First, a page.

Rampant corruption permeating the entirety of government, as revealed by Auditor-General (AG) Mildred Chiri in her 2019 audit report, is yet another damning indictment of President Emmerson Mnangagwa’s administration.
By Tinanshe Kairiza
Mnangagwa came into power in 2017 through a military coup, but promised a raft of economic and political reforms, including tackling corruption decisively which had mutated into a cancerous vice under the late former president Robert Mugabe’s 37-year-old rule.
Riding on a wave of international goodwill, Mnangagwa charmed Zimbabweans with ambitious pledges of ushering in a new dispensation in which his government would curtail sleaze, introduce business friendly policies and spruce up the country’s hostile investment climate.
During his maiden appearance at Davos, Switzerland, in 2018, the first ever such by a Zimbabwean leader, Mnangagwa cast a spell on the global audience, predicting that fighting corruption was crucial towards addressing Zimbabwe’s intractable economic crisis.
Prior to the historic Davos appearance, Mnangagwa had emphasised the need to deal with corruption at a time Zimbabwe was ranked 154th out of 176 countries on Transparency International’s 2016 Corruption Perception Index.
“As we focus on recovering the economy, we must shed misbehaviours and acts of indiscipline which have characterised the past. Acts of corruption must stop forthwith. There should be no sacred cows,” Mnangagwa said in his inauguration address in 2018.
However, four years on, systemic corruption continues unabated.
Chiri’s audit report for the financial year ended December 31, 2019, reveals public sector mismanagement bleeding the economy of millions of dollars.
A look into the 2019 audit report shows that state-run entities suffered huge losses due to bad governance, mismanagement and corruption. The report shows that 34 state-run entities failed to submit financial statements for audit, while 54 audits were still in progress and 52 were complete.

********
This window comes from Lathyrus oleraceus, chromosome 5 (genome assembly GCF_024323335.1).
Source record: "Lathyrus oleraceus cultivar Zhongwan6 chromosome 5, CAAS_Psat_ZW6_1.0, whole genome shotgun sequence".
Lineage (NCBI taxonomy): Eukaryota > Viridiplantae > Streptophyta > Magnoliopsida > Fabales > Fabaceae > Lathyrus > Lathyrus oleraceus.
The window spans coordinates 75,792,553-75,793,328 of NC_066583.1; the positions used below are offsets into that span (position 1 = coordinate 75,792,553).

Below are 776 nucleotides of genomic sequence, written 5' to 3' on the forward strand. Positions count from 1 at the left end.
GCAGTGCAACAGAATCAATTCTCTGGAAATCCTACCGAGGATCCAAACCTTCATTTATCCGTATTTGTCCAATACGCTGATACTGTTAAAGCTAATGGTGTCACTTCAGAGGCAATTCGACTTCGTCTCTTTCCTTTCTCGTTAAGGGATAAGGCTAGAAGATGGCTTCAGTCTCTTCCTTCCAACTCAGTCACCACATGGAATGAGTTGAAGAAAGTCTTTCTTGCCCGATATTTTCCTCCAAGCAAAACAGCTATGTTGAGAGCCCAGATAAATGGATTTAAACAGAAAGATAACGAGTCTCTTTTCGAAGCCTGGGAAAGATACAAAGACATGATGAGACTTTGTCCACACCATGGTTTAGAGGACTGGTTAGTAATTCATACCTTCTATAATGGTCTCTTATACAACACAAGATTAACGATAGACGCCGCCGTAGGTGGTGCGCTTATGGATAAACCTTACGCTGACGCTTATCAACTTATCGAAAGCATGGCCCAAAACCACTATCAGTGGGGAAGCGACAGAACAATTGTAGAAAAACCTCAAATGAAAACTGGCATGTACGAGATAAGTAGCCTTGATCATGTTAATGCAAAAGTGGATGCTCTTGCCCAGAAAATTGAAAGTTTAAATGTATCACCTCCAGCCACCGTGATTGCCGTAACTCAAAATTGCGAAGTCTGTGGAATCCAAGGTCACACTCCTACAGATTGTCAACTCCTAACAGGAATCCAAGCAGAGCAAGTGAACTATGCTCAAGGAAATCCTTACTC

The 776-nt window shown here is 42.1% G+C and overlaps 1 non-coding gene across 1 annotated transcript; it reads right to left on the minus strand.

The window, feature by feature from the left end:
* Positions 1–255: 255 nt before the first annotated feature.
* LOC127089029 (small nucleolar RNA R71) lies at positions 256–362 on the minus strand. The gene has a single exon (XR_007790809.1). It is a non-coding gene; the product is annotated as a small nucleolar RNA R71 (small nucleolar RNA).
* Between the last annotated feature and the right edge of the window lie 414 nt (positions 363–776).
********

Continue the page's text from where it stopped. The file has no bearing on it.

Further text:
Entities whose going-concern status has come under scrutiny are the Zimbabwe Consolidated Diamond Company. Chiri questioned the mining firm’s capacity to recover money exceeding US$400 million.
In addition, the Procurement Regulatory Authority of Zimbabwe (Praz) had to write off US$2,39 million due to inadequate contract information, which resulted in the failure to collect amounts owed.
Chiri said she was not convinced of the accuracy of administration fees amounting to US$1 514 280 (in 2016) and US$1 329 650 (2017) and the existence and valuation of related trade receivables amounting to US$2 380 983 (2016) and US$717 200 (2017).
In the face of such glaring corruption, Stephen Chan, a professor of world politics at the University of London believes that Mnangagwa’s administration was bereft of political will to fight corruption.
Chan highlighted that Zimbabwe had effectively descended into kleptocracy, with the political elite perpetuating corruption thereby scuttling efforts to turn around the fragile economy.
“The President’s administration is not interested in breaking the cycle of corruption. It buys party loyalty. It creates an upper elite of oligarchs who have the wherewithal to support the regime. It (corruption) impacts the economy since the Finance minister (Mthuli Ncube)’s policies seem entirely devoted to revitalisation of the economy from the top down — very classical orthodox economics — but this means working with the oligarchs at the top,” Chan opined.
“If these oligarchs indeed circulated and invested the money downwards, this kind of policy has a slim chance of working. If they keep it for themselves and in foreign bank accounts, no local good can be accomplished. In this case, as the saying goes, ‘the rich get richer and the poor get poorer’.”
Chiri’s report also shows that Mnangagwa’s administration gobbled nearly ZW$7 billion in unauthorised expenditure in 2019 owing to lack of accountability in line ministries, exposing the rot at the heart of the government’s financial management system.
The report, on appropriation and fund accounts, also showed that the government could be paying ghost workers because there was no proper register for civil servants. Though Mnangagwa’s government has consistently spoken about the need to flush out ghost workers on the public service payroll, the desire to implement the pledge remains elusive.
Chan observed that such glaring graft, fueled by officials in the upper echelons of power, lacked the decency to mask their criminal activities.
“It seems from the Auditor-General’s report that people are not even taking the care to try to hide the corruption,” Chan said.
Economist Tawanda Purazeni said Mnangagwa’s administration still has a long way to go in the anti-corruption fight.
“The damning 2019 audit report by the Auditor-General is a clear indication that the government is not walking the talk in as far as the fight against corruption is concerned,” Purazeni said.
“Funds in the mining sector and every other arm of the government continue to go unaccounted for. This vicious cycle of graft cannot be broken since it is being propagated by those in the government.”